It’s OK to sit out Black Friday this year
It’s that time of year when retailers seem to join forces to plant a message in shoppers’ minds: “Buy Stuff on Black Friday, or You Are a Fool.”
They transmit this message in loud TV commercials, targeted social media ads and promotional emails you don’t remember subscribing to.
But you are no fool. And you — not retailers — get to decide what to buy and when.
It’s easy to overspend during the holidays
Feeling compelled to spend money right now is normal. Who doesn’t want to be like the advertisements’ grinning models, with an armful of gifts?
“This time of year, there is a lot of pressure to consume happiness — to show your love through products,” says Christine Whelan, a clinical professor in the department of consumer science at the University of Wisconsin-Madison.
Retailers want you to fold under that pressure. They make most of their money around this time, Whelan says, during their “end-of-year push to sell products.”
You may face other pressures, too. “This year … we have almost a perfect storm when it comes to spending,” she says. “We have fears of scarcity, we have inflation, and we have this yearning to celebrate in a more normal way than we did last year.”
As that storm brews, toss in feelings of guilt. That’s a common emotion around the holidays and can lead to overspending, says Alex Melkumian, a licenced marriage and family therapist and founder of the Financial Psychology Center in Los Angeles.
Say that, once again, you can’t gather with family, or you can’t afford those gifts your kid wants.
Or maybe you don’t feel guilty so much — just bad for any number of reasons related or not to the pandemic and loaded holiday season. It can be easy to spend emotionally, rather than logically, in hopes of feeling better.
Often, Melkumian says: “Instead of feeling uncomfortable, we’d rather just patch it up with a Band-Aid of buying a little something for ourselves.”
Make a plan and set rules
So, for various reasons, you may be primed to overshop on Black Friday. With that in mind, try to remember that “bargain hunting” can often lead to buying more stuff than you need, says Ryan Sterling, founder of Future You Wealth, a New York-based investment firm. He’s also the author of “You’re Making Other People Rich: Save, Invest, and Spend with Intention.”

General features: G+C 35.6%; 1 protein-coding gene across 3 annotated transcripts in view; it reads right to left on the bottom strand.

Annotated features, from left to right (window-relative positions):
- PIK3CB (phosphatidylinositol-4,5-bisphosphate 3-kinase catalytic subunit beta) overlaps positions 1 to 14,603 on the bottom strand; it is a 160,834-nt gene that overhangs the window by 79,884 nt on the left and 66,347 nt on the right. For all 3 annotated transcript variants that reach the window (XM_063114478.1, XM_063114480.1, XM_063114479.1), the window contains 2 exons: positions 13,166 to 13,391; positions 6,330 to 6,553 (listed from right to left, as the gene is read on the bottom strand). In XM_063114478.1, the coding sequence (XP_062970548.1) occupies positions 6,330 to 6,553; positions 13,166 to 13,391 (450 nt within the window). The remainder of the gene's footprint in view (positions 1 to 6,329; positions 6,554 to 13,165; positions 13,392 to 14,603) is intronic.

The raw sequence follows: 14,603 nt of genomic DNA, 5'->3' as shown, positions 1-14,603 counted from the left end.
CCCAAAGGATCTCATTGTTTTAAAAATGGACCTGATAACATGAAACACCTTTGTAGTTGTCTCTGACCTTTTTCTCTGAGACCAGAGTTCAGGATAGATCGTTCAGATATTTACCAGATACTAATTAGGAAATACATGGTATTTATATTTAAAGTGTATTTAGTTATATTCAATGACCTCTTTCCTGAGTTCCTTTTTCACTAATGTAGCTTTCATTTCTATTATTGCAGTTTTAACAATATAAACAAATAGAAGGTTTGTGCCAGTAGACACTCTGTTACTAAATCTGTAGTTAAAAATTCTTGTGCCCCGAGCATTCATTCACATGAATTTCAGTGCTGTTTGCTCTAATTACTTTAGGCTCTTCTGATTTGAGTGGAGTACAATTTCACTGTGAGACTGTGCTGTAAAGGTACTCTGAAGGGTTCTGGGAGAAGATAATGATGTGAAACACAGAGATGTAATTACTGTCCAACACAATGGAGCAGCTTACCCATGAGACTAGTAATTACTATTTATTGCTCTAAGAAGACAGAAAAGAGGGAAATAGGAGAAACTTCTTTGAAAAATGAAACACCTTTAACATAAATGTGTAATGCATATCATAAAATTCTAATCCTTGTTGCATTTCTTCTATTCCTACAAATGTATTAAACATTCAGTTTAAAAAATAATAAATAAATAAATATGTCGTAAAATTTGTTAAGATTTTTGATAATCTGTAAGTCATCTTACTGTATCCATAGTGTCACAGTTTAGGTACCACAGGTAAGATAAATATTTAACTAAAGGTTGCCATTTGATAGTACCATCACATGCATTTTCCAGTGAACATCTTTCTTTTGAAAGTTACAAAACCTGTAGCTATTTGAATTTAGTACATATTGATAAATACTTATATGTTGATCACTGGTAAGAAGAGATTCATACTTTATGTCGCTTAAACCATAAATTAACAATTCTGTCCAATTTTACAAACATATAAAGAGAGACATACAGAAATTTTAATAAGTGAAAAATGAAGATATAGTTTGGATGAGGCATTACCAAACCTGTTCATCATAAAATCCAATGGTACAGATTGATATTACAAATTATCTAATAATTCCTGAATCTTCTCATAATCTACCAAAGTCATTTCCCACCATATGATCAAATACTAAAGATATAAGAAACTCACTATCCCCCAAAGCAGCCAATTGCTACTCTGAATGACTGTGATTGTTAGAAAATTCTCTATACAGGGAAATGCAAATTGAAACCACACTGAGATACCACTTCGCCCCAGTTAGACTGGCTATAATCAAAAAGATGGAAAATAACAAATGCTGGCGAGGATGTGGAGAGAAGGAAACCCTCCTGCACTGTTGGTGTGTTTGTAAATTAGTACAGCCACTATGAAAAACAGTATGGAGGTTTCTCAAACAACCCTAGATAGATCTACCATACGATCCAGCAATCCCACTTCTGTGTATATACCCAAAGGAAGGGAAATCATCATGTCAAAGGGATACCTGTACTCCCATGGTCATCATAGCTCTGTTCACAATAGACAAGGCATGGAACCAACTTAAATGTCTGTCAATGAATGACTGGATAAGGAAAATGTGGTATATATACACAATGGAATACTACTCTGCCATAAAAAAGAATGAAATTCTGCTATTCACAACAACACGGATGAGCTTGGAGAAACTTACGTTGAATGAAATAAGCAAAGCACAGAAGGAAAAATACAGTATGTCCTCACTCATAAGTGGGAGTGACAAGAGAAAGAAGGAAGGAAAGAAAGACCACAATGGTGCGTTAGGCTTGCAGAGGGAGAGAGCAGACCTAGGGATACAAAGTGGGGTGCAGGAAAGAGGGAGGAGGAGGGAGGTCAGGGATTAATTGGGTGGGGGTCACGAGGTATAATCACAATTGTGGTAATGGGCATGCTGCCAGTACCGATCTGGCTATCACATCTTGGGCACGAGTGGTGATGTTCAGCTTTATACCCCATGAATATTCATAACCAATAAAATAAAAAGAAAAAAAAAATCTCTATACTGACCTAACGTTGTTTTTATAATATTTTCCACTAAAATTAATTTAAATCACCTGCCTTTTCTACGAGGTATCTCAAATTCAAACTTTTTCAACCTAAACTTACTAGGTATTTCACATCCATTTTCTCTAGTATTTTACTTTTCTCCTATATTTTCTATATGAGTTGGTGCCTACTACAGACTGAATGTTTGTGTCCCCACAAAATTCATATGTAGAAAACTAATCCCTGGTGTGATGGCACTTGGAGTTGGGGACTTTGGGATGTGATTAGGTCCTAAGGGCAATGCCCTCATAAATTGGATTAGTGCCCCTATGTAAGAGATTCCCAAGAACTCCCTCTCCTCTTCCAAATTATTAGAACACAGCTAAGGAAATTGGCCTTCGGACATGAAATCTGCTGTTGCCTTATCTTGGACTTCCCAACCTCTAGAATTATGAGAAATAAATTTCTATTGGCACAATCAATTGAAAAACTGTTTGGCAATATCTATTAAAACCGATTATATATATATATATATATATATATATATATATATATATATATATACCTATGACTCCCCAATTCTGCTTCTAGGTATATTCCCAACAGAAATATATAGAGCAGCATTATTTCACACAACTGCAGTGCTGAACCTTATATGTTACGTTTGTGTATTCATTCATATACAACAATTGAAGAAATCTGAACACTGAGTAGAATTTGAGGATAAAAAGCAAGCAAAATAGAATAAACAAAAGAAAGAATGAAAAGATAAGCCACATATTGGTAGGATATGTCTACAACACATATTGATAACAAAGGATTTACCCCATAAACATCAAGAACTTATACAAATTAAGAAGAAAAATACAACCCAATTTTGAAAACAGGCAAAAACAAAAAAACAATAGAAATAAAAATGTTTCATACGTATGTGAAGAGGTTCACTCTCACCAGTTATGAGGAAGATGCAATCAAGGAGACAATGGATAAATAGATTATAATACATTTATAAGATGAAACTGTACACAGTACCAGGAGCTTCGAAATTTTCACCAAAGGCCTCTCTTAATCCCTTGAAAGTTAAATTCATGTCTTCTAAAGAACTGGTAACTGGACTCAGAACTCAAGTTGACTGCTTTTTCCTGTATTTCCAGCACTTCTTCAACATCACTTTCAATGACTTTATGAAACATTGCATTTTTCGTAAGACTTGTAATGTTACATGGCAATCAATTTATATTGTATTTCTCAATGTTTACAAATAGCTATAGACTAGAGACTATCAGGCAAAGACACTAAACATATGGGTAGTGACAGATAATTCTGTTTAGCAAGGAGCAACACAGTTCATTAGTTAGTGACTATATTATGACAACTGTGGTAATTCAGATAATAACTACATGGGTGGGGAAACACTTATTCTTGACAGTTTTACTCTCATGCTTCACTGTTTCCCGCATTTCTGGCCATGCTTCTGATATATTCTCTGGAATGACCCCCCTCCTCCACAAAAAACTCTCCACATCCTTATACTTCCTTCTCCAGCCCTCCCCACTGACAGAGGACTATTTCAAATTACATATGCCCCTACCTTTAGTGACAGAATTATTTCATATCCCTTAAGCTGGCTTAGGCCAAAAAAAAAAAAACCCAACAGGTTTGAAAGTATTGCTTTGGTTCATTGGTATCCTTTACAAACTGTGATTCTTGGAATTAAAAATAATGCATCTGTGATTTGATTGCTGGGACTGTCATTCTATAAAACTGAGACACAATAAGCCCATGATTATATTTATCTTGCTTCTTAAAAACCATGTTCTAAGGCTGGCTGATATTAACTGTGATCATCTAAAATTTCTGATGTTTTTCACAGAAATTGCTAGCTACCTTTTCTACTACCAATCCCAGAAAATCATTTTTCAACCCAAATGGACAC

Plus, the fact that your favorite store is promoting 40% off doesn’t change the amount in your bank account. So aim to shop with intention, rather than in response to promotions.
Whelan recommends reviewing your finances to determine how much you can spend on holiday shopping. Create a list of gift recipients, too. With this information, you’ll get an idea of how much to spend on each person. (And if you plan to buy yourself something, add your name to the list.)
As you’re planning, set a few rules. Otherwise, it’s too easy to spot something you want and impulsively buy it. You already have one rule to guide you: Stick to the list. Yes, you may see the perfect item on sale for your aunt. But if she isn’t on your list, or if she is and you already bought her something, move along.
Rules that add “speed bumps” between shopping impulses and reactions are also helpful, Sterling says. For example, maybe you step away from potential purchases for at least an hour, if not a day, before deciding whether or not to buy.
Without giving yourself boundaries, you may do exactly what retailers want — see their product and impulsively buy it. They certainly don’t want you to pause first.
Give other types of gifts
As you take control of your spending, rethink gift-giving.
Melkumian recommends asking yourself: “What can I bring to the table? Is it only money, and is it only materialistic? Or can I be creative?”
“Creative” can mean a few things, but before changing your approach, loop in your family or whoever you typically buy gifts for. Decide, together, how to handle gifts.
Perhaps you agree to a spending cap, or to a gift exchange, rather than having everyone buy something for everybody else. Your loved ones may be grateful for a new approach so they, too, can spend less. (They may also be happy to receive fewer things.)
Another way to buck the buy-everything-for-everyone tradition could be to give only homemade or experiential gifts. Whelan likes to combine the two with homemade gift certificates that could include, for example, a night of babysitting or dog-sitting.
Giving services rather than material gifts doesn’t just save us money, she says. “They are a way of encouraging social connection and building relationships.”